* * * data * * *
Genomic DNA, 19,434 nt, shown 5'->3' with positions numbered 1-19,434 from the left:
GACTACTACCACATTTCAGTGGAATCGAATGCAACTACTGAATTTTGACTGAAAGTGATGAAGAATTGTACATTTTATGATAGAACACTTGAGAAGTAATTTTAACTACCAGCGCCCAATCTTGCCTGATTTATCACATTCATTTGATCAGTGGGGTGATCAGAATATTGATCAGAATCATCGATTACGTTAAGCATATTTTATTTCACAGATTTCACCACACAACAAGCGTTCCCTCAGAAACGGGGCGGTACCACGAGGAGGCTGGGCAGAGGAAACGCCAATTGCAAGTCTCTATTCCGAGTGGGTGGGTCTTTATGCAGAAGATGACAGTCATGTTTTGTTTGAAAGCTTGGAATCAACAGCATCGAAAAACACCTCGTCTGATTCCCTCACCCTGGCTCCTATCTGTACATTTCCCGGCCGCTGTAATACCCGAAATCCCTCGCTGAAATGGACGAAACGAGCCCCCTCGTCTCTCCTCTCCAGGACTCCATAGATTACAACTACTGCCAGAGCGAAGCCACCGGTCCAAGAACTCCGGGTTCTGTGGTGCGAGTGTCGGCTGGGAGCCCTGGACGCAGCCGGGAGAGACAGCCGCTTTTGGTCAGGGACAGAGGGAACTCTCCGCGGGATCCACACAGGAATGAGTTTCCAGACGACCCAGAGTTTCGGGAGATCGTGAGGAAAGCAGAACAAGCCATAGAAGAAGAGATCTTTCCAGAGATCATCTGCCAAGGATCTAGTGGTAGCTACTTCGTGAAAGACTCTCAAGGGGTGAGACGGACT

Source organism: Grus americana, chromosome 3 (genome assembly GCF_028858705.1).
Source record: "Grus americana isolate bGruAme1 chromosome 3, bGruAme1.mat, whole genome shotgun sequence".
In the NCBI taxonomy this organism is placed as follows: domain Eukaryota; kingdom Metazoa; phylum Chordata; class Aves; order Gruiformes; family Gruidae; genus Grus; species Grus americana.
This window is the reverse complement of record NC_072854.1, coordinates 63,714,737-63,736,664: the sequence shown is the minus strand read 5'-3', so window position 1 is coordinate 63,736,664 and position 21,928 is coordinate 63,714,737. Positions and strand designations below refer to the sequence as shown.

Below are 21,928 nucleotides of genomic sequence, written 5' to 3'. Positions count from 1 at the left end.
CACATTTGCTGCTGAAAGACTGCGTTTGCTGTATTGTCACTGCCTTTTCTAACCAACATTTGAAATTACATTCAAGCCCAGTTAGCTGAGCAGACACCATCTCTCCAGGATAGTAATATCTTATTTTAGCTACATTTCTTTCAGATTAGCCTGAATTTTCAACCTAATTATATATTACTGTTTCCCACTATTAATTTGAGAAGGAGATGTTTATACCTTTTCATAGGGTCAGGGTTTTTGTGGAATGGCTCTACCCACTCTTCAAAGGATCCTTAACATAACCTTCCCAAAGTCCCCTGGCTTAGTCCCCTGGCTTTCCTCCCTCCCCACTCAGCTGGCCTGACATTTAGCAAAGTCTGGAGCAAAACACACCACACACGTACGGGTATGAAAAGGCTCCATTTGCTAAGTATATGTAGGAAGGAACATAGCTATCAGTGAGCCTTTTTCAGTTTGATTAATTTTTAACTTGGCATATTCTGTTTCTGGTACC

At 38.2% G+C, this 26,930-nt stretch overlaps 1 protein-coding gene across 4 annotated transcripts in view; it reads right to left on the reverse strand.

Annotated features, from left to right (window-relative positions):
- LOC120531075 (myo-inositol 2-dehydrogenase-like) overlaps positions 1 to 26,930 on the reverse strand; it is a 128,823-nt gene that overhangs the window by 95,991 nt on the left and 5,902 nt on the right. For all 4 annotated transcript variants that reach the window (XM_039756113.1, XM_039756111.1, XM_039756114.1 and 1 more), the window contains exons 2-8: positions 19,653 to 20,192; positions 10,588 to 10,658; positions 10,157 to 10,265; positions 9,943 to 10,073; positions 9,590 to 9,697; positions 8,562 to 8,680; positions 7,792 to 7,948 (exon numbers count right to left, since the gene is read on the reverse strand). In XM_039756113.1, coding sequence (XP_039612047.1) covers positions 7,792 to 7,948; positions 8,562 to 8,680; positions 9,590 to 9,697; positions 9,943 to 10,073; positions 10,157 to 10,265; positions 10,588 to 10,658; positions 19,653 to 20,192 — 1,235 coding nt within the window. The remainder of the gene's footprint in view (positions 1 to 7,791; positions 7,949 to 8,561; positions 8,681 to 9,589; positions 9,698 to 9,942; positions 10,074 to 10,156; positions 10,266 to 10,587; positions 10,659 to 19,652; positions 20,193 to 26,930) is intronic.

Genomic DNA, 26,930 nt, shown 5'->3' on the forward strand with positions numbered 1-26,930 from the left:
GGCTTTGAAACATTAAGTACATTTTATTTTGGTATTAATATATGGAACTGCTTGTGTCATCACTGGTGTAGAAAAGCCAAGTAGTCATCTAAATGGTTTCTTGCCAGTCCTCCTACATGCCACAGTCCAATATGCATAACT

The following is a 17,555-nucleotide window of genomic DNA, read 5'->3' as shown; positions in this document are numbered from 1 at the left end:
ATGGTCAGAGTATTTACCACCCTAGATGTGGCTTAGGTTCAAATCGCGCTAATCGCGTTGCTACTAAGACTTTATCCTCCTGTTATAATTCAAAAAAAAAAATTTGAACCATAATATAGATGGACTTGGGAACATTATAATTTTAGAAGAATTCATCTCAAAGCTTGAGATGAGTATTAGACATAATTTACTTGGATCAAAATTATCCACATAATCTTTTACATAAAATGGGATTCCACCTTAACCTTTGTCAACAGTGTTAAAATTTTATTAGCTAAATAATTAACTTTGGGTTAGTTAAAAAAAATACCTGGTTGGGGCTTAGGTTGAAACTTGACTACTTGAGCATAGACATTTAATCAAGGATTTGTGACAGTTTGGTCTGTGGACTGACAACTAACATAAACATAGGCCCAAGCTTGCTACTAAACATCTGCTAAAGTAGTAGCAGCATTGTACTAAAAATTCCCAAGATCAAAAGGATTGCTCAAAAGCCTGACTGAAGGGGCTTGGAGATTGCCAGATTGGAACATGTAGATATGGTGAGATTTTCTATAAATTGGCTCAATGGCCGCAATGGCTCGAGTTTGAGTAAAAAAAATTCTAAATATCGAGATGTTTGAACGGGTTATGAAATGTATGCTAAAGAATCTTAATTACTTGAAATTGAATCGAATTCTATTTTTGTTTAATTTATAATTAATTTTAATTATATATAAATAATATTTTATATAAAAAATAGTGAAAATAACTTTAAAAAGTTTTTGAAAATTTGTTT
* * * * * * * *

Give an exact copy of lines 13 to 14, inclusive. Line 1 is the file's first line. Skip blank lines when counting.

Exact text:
GGCTTTGAAACATTAAGTACATTTTATTTTGGTATTAATATATGGAACTGCTTGTGTCATCACTGGTGTAGAAAAGCCAAGTAGTCATCTAAATGGTTTCTTGCCAGTCCTCCTACATGCCACAGTCCAATATGCATAACT

The following is a 17,555-nucleotide window of genomic DNA, read 5'->3' as shown; positions in this document are numbered from 1 at the left end: